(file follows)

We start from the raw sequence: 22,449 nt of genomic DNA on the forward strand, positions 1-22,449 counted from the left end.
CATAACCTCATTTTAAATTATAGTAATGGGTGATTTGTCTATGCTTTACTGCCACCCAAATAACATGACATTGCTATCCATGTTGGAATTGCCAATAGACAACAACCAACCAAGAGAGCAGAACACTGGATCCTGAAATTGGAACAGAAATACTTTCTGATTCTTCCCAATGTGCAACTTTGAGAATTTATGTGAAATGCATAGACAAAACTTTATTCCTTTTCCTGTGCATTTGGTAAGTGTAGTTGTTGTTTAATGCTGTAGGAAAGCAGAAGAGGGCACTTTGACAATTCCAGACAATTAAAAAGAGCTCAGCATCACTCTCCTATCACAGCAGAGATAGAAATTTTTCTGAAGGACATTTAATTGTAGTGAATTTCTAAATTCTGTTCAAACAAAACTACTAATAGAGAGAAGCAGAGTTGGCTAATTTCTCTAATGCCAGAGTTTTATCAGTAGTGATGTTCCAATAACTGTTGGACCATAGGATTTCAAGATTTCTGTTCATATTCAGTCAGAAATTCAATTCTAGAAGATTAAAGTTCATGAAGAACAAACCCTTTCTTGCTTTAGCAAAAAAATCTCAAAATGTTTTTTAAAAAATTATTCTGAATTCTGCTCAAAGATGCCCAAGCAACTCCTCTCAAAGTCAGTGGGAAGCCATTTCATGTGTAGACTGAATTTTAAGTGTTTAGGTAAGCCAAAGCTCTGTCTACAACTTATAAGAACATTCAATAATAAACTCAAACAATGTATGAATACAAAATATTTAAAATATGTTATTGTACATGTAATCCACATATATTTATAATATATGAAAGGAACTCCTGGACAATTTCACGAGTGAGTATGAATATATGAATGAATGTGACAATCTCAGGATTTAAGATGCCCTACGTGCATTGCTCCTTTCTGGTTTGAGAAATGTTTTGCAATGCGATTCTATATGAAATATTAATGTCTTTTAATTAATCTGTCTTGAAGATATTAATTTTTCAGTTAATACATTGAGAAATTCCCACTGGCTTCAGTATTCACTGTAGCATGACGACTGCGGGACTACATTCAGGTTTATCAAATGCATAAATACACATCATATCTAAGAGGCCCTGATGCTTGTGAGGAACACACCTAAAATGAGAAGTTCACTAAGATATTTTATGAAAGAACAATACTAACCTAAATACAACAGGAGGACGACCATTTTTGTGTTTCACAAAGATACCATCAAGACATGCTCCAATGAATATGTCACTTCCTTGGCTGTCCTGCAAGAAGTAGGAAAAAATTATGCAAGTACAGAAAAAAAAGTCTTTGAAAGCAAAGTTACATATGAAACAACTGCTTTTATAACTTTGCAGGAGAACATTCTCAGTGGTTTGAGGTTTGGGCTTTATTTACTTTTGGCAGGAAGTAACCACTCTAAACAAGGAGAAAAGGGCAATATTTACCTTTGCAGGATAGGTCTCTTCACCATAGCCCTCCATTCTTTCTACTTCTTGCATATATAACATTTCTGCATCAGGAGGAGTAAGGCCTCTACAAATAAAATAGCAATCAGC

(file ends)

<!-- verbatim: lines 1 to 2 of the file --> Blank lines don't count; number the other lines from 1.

We start from the raw sequence: 22,449 nt of genomic DNA on the forward strand, positions 1-22,449 counted from the left end.
CATAACCTCATTTTAAATTATAGTAATGGGTGATTTGTCTATGCTTTACTGCCACCCAAATAACATGACATTGCTATCCATGTTGGAATTGCCAATAGACAACAACCAACCAAGAGAGCAGAACACTGGATCCTGAAATTGGAACAGAAATACTTTCTGATTCTTCCCAATGTGCAACTTTGAGAATTTATGTGAAATGCATAGACAAAACTTTATTCCTTTTCCTGTGCATTTGGTAAGTGTAGTTGTTGTTTAATGCTGTAGGAAAGCAGAAGAGGGCACTTTGACAATTCCAGACAATTAAAAAGAGCTCAGCATCACTCTCCTATCACAGCAGAGATAGAAATTTTTCTGAAGGACATTTAATTGTAGTGAATTTCTAAATTCTGTTCAAACAAAACTACTAATAGAGAGAAGCAGAGTTGGCTAATTTCTCTAATGCCAGAGTTTTATCAGTAGTGATGTTCCAATAACTGTTGGACCATAGGATTTCAAGATTTCTGTTCATATTCAGTCAGAAATTCAATTCTAGAAGATTAAAGTTCATGAAGAACAAACCCTTTCTTGCTTTAGCAAAAAAATCTCAAAATGTTTTTTAAAAAATTATTCTGAATTCTGCTCAAAGATGCCCAAGCAACTCCTCTCAAAGTCAGTGGGAAGCCATTTCATGTGTAGACTGAATTTTAAGTGTTTAGGTAAGCCAAAGCTCTGTCTACAACTTATAAGAACATTCAATAATAAACTCAAACAATGTATGAATACAAAATATTTAAAATATGTTATTGTACATGTAATCCACATATATTTATAATATATGAAAGGAACTCCTGGACAATTTCACGAGTGAGTATGAATATATGAATGAATGTGACAATCTCAGGATTTAAGATGCCCTACGTGCATTGCTCCTTTCTGGTTTGAGAAATGTTTTGCAATGCGATTCTATATGAAATATTAATGTCTTTTAATTAATCTGTCTTGAAGATATTAATTTTTCAGTTAATACATTGAGAAATTCCCACTGGCTTCAGTATTCACTGTAGCATGACGACTGCGGGACTACATTCAGGTTTATCAAATGCATAAATACACATCATATCTAAGAGGCCCTGATGCTTGTGAGGAACACACCTAAAATGAGAAGTTCACTAAGATATTTTATGAAAGAACAATACTAACCTAAATACAACAGGAGGACGACCATTTTTGTGTTTCACAAAGATACCATCAAGACATGCTCCAATGAATATGTCACTTCCTTGGCTGTCCTGCAAGAAGTAGGAAAAAATTATGCAAGTACAGAAAAAAAAGTCTTTGAAAGCAAAGTTACATATGAAACAACTGCTTTTATAACTTTGCAGGAGAACATTCTCAGTGGTTTGAGGTTTGGGCTTTATTTACTTTTGGCAGGAAGTAACCACTCTAAACAAGGAGAAAAGGGCAATATTTACCTTTGCAGGATAGGTCTCTTCACCATAGCCCTCCATTCTTTCTACTTCTTGCATATATAACATTTCTGCATCAGGAGGAGTAAGGCCTCTACAAATAAAATAGCAATCAGC